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Day Trips From Darwin

Discover the cultural marvels of Kakadu National Park in the Northern Territory with our Darwin to Kakadu Day Trip. This park is a World Heritage Listed site known for its ancient and well-preserved indigenous rock art galleries.



  • Kakadu National Park is one of four Australian sites listed as a World Heritage site, and it is highly regarded for its exceptional natural environment, wildlife, and cultural significance.
  • Visitors can explore the Ubirr floodplains and observe ancient Aboriginal rock paintings that date back over 20,000 years.
  • Visitors can safely observe saltwater crocodiles in the wild from the viewing platform at Cahills Crossing, depending on seasonal conditions.
  • Visit the Bowali Visitor Centre to gain a deeper understanding of the Kakadu region and have the opportunity to appreciate and buy local indigenous arts and artifacts.
  • Experience the Adelaide River on the Crocodile Cruise and witness the unique sight of these massive creatures jumping into the air as our guides feed them (optional extra).
  • Visitors are encouraged to explore the boardwalk and observation decks at the Fogg Dam Conservation Centre and appreciate this wildlife sanctuary’s diverse wetlands and popular bird-watching destination.

The itinerary can be modified based on seasonal weather changes and park closures due to traditional landowner ceremonies.

 Day trip from Darwin to Kakadu National Park.

Embark on an adventurous day trip from Darwin to the World Heritage-listed Kakadu National Park, Australia’s most extensive terrestrial national park.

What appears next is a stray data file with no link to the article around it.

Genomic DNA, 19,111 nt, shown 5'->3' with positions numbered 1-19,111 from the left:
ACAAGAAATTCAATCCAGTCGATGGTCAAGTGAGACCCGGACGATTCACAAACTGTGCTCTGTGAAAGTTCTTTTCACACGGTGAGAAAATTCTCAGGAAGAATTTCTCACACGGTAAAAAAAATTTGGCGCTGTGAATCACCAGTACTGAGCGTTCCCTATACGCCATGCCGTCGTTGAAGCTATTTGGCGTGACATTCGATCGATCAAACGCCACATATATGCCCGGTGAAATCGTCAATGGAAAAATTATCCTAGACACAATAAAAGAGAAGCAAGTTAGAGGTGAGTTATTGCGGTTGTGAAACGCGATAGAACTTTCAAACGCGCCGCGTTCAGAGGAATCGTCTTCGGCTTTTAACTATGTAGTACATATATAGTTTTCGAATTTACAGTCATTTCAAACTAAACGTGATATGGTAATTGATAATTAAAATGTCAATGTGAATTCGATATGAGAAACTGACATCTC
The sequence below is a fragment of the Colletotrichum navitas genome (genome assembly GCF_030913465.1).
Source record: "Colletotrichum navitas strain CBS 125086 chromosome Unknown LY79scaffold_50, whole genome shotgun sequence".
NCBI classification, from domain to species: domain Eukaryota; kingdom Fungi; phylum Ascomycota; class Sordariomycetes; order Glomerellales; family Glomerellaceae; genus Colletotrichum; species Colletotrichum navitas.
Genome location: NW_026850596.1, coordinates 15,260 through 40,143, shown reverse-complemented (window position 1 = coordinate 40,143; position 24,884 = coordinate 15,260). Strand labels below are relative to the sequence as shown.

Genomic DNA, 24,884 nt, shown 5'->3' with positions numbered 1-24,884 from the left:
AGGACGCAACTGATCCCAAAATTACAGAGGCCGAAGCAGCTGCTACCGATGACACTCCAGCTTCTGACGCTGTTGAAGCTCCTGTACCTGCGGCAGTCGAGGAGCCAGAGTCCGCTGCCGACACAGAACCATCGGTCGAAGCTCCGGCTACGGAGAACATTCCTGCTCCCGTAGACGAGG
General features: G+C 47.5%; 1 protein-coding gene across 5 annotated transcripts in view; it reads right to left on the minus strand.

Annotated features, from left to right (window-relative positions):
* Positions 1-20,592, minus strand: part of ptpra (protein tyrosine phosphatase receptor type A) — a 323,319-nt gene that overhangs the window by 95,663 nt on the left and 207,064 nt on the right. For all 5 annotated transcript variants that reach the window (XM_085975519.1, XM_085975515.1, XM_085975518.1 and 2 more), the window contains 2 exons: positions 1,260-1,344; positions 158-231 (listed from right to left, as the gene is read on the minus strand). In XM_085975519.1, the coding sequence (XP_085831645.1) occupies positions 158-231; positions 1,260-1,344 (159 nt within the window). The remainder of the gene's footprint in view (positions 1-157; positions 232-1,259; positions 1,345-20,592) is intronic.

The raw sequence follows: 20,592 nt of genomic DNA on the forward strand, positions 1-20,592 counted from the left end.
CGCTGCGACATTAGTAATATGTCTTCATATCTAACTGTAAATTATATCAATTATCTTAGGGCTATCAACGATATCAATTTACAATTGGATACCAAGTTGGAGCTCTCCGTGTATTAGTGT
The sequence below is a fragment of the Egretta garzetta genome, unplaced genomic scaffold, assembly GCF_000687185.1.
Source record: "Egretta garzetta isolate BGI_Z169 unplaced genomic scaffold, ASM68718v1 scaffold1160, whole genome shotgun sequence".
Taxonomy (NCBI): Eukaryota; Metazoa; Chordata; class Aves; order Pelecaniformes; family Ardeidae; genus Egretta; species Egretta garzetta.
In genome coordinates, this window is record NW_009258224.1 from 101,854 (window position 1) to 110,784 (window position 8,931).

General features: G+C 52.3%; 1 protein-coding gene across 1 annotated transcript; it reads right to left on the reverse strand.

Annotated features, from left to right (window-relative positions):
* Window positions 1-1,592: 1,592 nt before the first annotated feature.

Setting off from Darwin, our route to Kakadu National Park meanders through lush floodplains and diverse terrains. The park, sprawling across 20,000 square meters, is a treasure trove of indigenous flora and fauna and houses crucial Aboriginal rock art sites.
The Adelaide River marks our initial halt, offering an opportunity to partake in the thrilling Jumping Croc Cruises (optional) or to visit the Fogg Dam Conservation Centre, situated on the ancestral lands of the Limilngan-Wulna people, who are the active caretakers of this reserve. This centre stands out as a prime location to encounter the distinctive wildlife of the Top End, serving as a sanctuary for various native birds, turtles, water pythons, and saltwater crocodiles.
Next, we visit the Bowali Visitor Centre, a gateway to the area’s dynamic Aboriginal art, culture, and history. Here, guests can pause for a lunch break (costs borne by the passengers). Our journey also includes a stop at the infamous Cahills Crossing, renowned as one of the nation’s most hazardous water bodies and the sole vehicular passage connecting Kakadu National Park with Arnhem Land, where we search for crocodiles.
Our final destination is the World Heritage Listed site, Ubirr. Here, we take a guided tour of this hallowed location, known for harbouring some of the world’s oldest and most well-preserved rock art.